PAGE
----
The municipality aims to provide young workers and their families 200 apartments with predefined technical specifications. One-third of the rent is paid by Debrecen Municipality, one-third by the employer, and one-third by the tenant. The rental period is five years, after which tenants can purchase their own property.

BBJ: Developing a city or region is a very complex process that does not happen overnight. What makes a location future-proof and attractive for investors?

Tamás Lőcsei: We live in a world of rapid environmental, technological and social changes. These have a profound impact on the growth and development of cities. To be successful, cities must harness modern technologies with efficient and innovative tools in a sustainable way, provide top-notch infrastructure, a suitable location for emerging industries, as well as opportunities for research and development. This, in turn, will contribute to improving the population’s quality of life.

It is a very complex and difficult task for a city to attract international attention. At the negotiation stage, investors examine different locations and consider various factors before making a long-term decision. These factors include a stable business environment, the state of infrastructure development (in other words, motorway access, whether there is an international airport), the availability of skilled labor, state aid, and amenities (housing, cultural opportunities, healthcare, international schools, and so on).

BBJ: Why is Debrecen now in focus for PwC?

TL: PwC joined this dynamic business ecosystem at the end of last year by opening our new office and hosting business events in Debrecen, bringing together representatives of Hungarian and multinational enterprises. We see how Debrecen has grown into a global player with outstanding growth prospects.

Since Nov. 14, when PwC arrived in Debrecen, we have hosted several important local events. Now, as our crowning achievement, we want to showcase the very best of the region’s business community each spring to allow Hungarian and multinational companies to engage in dialogue and learn from one another. It is critical to help both established companies and newcomers prepare for an ever-changing business landscape, focusing on trust and quality.

We also want to promote partnerships between businesses and education, support women in business, and empower disadvantaged groups.

The future is being built in Debrecen. It is Hungary’s second-largest city, the region’s outstanding knowledge center, and the site of an investment success story, so PwC must participate in building its future. The purpose of opening our new office in Debrecen is to contribute to the region’s development. We want to leverage our wide-ranging expertise to support companies and business processes and become the leading audit and business consultancy firm in the area.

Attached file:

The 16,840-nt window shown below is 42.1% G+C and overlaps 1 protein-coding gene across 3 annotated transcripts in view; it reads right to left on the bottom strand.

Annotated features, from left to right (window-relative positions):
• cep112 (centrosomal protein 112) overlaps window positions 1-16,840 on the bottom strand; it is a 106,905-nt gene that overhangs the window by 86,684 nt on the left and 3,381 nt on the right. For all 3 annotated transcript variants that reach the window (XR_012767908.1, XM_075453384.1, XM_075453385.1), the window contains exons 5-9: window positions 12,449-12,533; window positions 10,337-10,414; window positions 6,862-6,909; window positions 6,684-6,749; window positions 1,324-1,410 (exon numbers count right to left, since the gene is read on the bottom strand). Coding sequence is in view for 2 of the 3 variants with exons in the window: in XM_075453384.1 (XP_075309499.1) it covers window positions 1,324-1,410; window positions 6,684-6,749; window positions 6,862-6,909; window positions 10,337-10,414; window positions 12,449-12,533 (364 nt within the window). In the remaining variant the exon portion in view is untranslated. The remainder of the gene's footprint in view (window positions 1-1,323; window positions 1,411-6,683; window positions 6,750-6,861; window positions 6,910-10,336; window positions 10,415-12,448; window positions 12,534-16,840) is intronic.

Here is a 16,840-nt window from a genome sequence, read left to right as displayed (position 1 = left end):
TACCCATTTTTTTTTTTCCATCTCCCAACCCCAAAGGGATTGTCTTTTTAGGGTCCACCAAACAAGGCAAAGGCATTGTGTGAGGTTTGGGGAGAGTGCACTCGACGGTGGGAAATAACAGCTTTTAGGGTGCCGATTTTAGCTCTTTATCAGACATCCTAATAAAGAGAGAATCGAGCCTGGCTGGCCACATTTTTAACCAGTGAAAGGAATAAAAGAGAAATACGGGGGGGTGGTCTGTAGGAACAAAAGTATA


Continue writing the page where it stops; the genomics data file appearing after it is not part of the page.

BBJ: PwC is organizing Debrecen’s largest business summit on April 9 for medium-sized and large enterprises operating in Eastern Hungary. What is the purpose of this event?

TL: PwC’s Debrecen Business Forum 2024 will be the first of a series of events to be held each spring, focusing on topical business matters. Participants will include CEOs and owners of Hungarian and multinational companies operating in the region, as well as invited speakers. The event offers a unique opportunity for businesses to learn from each other and build synergies.

The afternoon workshops will be organized in cooperation with the German-Hungarian Chamber of Industry and Commerce, the American Chamber of Commerce in Hungary, and the Hajdú-Bihar County Branch of the National Association of Entrepreneurs and Employers.

Two awards, the Business Excellence Award 2024 and the Company of the Future Excellence Award 2024, will be presented at the Debrecen Business Forum 2024 to CEOs who have contributed significantly to the region’s economic development.


Debrecen’s economy has undergone dynamic development in the last 10 years, which is expected to continue in the coming decades. The Debrecen-Miskolc-Nyíregyháza region has become Hungary’s new development hub, and thanks to intensive economic development since 2014, Eastern Hungary is entering a new era of economic potential. PwC Hungary has sought to exploit this potential by opening a new office in Debrecen to serve companies in the region more efficiently and contribute to the development of Eastern Hungary’s economy and education.


According to PwC’s 13th Hungarian CEO Survey, business leaders’ expectations have changed significantly over the past year. They are less concerned and cautiously optimistic for 2024. What are the prospects for CEOs in the Eastern Hungarian region? Are their views any different from those of the rest of the respondents?

While CEOs are less confident about their own prospects for revenue growth, the level of concern about the negative impact of external factors has remained unchanged. Inflation remains the top concern for CEOs (51%), followed by skills shortages, macroeconomic volatility, geopolitical conflict, and cyber risks; at least one-third of CEOs are concerned about these threats significantly affecting their profitability.

PwC interviewed 297 CEOs at the end of 2023, 10% of whom are leaders of companies based in Eastern Hungary. The detailed survey results will also be presented at the Debrecen Business Forum 2024.

This article was first published in the Budapest Business Journal print issue of April 8, 2024.